AIA Level 1.5 of cutouts

As far as I understood, the data requested from jsoc is level 1, meaning the solar north-south axis is not aligned with the vertical y-axis.
In level 1.5 axis, this alignment is done.
Is there a procedure to align cutouts?
Or are cutouts already aligned when specifying bottom left and top right in arcsec and setting the frame to helioprojective?

I want to compare own data from specific Sun regions with SDO data and was thinking that requesting cutouts (like in the documentation) already gives me the right region. But the data still is level 1 which confuses me.



Yes, that’s correct. By default, when requesting cutouts from the JSOC, these data are level 1. You can confirm this by checking the scale or rotation_matrix properties of your resulting sunpy map.

When you request the cutouts from the JSOC, there are several additional processing options, including performing sub-pixel registration. You can find more info about that on the export data page. From sunpy, you can set register=True to perform subpixel registration on each cutout. See the API docs for the Cutout object.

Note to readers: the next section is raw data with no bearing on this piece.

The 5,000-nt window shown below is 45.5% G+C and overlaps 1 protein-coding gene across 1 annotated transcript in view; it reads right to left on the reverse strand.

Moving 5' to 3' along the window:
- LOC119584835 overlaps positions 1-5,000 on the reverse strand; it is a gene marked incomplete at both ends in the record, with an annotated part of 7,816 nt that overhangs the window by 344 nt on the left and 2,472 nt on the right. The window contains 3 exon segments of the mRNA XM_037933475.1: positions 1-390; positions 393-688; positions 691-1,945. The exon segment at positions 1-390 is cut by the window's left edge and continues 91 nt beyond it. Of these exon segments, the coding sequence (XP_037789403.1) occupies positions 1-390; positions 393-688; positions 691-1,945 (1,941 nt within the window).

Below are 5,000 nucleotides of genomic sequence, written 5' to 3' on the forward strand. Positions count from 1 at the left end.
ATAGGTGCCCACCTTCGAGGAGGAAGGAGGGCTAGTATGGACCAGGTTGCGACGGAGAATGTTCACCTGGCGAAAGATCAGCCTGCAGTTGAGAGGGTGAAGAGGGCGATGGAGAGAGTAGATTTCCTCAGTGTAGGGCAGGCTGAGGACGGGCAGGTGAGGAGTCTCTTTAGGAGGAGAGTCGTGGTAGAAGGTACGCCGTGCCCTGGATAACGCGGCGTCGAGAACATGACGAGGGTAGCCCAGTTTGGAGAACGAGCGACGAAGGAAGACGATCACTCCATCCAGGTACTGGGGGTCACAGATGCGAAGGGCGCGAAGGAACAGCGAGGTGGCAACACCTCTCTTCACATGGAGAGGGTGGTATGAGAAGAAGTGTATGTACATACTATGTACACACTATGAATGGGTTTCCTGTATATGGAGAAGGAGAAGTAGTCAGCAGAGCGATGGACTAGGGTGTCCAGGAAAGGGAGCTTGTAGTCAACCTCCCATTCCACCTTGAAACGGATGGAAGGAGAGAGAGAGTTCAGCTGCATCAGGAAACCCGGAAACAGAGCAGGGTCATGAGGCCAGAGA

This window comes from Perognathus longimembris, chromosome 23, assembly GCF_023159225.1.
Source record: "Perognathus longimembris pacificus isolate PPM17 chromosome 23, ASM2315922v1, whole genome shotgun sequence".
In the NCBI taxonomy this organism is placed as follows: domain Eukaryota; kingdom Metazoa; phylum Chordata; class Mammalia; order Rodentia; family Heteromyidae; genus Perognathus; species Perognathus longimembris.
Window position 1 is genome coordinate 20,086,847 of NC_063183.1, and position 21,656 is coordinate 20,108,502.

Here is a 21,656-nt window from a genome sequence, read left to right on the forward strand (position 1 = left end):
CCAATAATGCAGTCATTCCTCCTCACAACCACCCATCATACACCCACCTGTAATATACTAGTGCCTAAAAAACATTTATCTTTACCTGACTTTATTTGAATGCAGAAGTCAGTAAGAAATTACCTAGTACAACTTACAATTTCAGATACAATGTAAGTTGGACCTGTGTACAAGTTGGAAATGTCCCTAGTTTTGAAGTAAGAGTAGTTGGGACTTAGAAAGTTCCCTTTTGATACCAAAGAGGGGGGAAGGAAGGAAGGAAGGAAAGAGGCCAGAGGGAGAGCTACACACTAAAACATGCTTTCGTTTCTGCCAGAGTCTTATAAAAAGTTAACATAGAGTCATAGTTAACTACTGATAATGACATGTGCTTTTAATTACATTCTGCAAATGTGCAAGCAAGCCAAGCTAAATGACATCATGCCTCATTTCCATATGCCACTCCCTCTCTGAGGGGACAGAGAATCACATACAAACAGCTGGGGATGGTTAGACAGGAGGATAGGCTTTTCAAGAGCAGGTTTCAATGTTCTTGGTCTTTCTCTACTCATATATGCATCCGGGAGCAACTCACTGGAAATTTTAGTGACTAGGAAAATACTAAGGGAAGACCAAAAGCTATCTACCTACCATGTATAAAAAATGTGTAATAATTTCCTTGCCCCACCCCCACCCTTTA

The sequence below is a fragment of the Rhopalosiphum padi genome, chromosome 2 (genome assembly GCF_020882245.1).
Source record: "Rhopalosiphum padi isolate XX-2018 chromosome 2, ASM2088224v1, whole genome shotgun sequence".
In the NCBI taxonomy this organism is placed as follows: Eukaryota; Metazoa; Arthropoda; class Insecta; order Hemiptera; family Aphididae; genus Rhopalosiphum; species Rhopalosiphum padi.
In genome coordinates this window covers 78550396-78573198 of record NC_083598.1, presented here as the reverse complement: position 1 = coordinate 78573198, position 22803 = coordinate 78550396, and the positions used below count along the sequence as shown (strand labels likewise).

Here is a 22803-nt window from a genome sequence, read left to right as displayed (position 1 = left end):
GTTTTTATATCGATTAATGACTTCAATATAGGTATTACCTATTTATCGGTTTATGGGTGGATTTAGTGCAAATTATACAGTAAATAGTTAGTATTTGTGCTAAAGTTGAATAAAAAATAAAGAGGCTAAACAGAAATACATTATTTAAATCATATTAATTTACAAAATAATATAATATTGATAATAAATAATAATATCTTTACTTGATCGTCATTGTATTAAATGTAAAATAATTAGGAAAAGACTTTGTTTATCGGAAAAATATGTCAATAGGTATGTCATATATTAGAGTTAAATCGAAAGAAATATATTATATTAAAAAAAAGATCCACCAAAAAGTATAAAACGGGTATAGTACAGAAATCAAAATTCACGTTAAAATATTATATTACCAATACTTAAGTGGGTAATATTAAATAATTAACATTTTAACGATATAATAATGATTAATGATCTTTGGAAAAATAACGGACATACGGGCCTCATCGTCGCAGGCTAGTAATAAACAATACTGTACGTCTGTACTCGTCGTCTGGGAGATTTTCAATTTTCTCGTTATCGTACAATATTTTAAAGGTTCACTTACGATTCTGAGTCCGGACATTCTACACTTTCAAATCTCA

Alternatively, you could also co-align all of the data yourself using the reproject_to method of Map by constructing a WCS for your cutout that has a diagonal rotation matrix and an appropriate scale and reference pixel. You can find more information about the reproject_to method on this page, including a list of examples.

Thank you for your response, but I’m still confused.

The ‘helioprojective’-coordinate system only makes sense if the y axis is aligned with the north-south axis of the Sun, right? (and the x-axis is aligned with east-west). But this is not the case with jsoc level 1 data. So why is there a functionality to request cutouts specifying my coordinate system, if the returned data is level 1 and therefore not aligned? Hope this makes my confusion clear.

No, it’s a useful way of describing coordinates in your image even if it’s not aligned to the pixel grid.

Going from the rotated HPC coordinates to the pixel cutout requires a little more thought, but it’s not that complex.

If you explain why you think it’s not helpful if it’s rotated perhaps we can explain it better.